Both plant biomass and soil C are potential to C sequestration by offsetting atmospheric CO2. In forest, aboveground and root biomass are the major sources of soil C. Estimation of biomass is challenging due to methodological uncertainty at different spatial scale. The role of root-mycorrhizal symbiosis on long-term C storage in soil is yet to be established. Microbial biomass and community structure are crucial for C regulating processes in soil, and the genomic approach is promising for insights of soil microbial processes in relation to C stock and stability. The dynamics of dissolved organic C (DOC) in soil is extremely complex as many biotic and abiotic factors are involved in the release and flux of DOC in soil solution. Typically, the stability of soil organic C refers to recalcitrant, humified substances and physically protected materials, having the residence time of decadal to millennium scale; however, recent studies showed that microbial inaccessibility and physical protection are the dominant mechanisms. Priming is a potential process of decomposing old C and may have an antagonistic impact on soil C stock, particularly stable C in deep soil. Coupling the C pools with the stability processes is necessary for assessment of forest C balance.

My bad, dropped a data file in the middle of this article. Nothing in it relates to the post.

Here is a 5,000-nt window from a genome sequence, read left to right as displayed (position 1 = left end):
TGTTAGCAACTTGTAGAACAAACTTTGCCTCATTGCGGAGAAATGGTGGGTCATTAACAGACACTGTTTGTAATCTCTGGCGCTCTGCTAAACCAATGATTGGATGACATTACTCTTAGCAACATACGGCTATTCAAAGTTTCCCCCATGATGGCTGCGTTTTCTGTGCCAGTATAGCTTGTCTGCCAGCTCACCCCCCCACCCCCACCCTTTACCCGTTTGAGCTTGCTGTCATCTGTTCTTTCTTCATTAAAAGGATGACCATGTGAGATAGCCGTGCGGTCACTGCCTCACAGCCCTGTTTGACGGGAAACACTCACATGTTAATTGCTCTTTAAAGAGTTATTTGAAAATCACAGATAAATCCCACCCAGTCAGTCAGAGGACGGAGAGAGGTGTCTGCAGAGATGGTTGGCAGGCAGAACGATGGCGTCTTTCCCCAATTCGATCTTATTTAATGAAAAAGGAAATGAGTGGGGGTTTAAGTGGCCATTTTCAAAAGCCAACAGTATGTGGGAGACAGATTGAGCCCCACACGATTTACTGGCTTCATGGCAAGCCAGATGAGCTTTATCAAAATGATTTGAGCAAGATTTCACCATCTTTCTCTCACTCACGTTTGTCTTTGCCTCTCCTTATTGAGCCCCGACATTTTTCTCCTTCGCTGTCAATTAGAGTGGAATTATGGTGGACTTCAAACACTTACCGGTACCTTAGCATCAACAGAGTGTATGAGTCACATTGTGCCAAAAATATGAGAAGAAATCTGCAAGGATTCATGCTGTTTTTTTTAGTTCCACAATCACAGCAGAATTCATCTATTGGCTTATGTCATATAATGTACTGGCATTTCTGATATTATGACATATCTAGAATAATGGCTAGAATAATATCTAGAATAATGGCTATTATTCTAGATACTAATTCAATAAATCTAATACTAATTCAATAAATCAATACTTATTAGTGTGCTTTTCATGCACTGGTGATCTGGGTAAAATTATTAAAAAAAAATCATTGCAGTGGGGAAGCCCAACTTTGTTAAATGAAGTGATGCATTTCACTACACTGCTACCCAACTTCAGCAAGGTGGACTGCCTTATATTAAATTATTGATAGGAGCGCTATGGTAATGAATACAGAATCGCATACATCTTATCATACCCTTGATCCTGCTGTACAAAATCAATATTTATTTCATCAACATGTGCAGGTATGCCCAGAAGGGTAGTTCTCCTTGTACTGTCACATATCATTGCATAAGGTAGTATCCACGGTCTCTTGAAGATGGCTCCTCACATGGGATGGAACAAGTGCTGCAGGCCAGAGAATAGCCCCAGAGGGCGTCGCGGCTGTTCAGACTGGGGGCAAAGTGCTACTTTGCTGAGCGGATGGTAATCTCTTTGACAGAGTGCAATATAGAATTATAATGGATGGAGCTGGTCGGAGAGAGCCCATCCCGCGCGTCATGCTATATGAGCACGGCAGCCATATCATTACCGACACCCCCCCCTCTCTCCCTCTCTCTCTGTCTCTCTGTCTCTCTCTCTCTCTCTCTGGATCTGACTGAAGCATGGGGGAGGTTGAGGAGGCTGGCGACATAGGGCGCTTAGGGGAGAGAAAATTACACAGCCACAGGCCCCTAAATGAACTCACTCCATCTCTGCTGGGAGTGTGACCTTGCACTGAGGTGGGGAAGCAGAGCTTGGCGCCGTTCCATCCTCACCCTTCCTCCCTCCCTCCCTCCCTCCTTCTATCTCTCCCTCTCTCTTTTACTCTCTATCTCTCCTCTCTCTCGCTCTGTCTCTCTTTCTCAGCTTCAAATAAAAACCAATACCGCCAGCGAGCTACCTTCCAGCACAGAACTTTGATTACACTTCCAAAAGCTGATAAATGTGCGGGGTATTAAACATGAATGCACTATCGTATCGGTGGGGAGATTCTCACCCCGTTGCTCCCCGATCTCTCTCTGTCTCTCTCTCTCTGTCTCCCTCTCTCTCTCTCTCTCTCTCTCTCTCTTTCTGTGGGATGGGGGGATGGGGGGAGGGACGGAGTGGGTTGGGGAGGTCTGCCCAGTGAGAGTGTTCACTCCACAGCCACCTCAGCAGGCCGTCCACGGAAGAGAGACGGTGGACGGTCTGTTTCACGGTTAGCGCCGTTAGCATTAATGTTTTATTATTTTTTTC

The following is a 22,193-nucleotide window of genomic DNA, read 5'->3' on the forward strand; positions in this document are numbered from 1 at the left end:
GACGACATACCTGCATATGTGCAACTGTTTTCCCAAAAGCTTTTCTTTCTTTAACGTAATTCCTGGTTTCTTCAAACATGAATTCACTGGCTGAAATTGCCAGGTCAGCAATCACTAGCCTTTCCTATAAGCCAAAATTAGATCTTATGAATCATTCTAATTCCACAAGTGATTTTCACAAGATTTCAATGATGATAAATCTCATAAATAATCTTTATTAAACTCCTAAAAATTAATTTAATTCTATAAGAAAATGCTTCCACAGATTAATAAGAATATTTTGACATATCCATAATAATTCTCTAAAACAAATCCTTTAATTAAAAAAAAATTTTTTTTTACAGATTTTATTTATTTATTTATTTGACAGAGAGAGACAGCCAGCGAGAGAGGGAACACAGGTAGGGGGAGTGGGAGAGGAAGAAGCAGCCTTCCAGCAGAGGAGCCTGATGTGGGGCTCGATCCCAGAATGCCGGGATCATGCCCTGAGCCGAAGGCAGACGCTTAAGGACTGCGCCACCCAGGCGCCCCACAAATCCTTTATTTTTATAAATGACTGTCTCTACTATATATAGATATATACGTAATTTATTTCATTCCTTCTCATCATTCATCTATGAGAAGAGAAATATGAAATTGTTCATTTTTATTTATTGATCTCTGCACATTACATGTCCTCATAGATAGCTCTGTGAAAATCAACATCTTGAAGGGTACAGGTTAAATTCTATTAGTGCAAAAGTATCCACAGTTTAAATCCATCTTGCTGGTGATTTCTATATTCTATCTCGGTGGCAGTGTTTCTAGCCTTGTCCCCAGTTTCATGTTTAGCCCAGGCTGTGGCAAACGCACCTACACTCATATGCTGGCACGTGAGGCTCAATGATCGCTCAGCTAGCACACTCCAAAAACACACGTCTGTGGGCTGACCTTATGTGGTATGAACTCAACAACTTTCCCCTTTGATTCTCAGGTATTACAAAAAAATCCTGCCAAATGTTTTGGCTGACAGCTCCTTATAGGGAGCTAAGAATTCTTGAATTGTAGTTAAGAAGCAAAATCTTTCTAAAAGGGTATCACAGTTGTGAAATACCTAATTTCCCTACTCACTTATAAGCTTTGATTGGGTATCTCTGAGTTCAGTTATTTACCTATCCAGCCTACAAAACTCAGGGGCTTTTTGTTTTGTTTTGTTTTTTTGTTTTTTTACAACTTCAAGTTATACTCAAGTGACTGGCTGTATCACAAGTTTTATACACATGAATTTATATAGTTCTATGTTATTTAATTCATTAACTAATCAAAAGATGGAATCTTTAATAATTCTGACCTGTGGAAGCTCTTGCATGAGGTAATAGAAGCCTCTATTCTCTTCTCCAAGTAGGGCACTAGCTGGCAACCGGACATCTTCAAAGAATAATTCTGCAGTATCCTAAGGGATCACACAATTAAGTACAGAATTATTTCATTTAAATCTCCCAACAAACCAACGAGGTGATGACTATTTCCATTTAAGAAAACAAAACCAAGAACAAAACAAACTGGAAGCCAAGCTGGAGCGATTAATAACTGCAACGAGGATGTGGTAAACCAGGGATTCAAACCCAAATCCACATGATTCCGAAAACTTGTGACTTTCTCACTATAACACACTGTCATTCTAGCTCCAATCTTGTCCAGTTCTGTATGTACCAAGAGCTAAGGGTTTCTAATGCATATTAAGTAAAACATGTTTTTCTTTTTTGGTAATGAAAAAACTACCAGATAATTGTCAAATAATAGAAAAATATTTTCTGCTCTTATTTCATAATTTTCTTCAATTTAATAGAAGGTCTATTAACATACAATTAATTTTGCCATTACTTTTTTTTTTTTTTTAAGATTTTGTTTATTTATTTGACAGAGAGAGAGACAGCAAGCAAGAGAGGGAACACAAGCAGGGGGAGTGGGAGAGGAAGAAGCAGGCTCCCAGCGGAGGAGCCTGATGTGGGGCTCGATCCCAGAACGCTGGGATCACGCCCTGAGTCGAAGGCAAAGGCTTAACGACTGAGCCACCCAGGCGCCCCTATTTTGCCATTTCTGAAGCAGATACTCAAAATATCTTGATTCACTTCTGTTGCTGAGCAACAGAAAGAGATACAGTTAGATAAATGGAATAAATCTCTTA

Part of the book: New Perspectives in Forest Science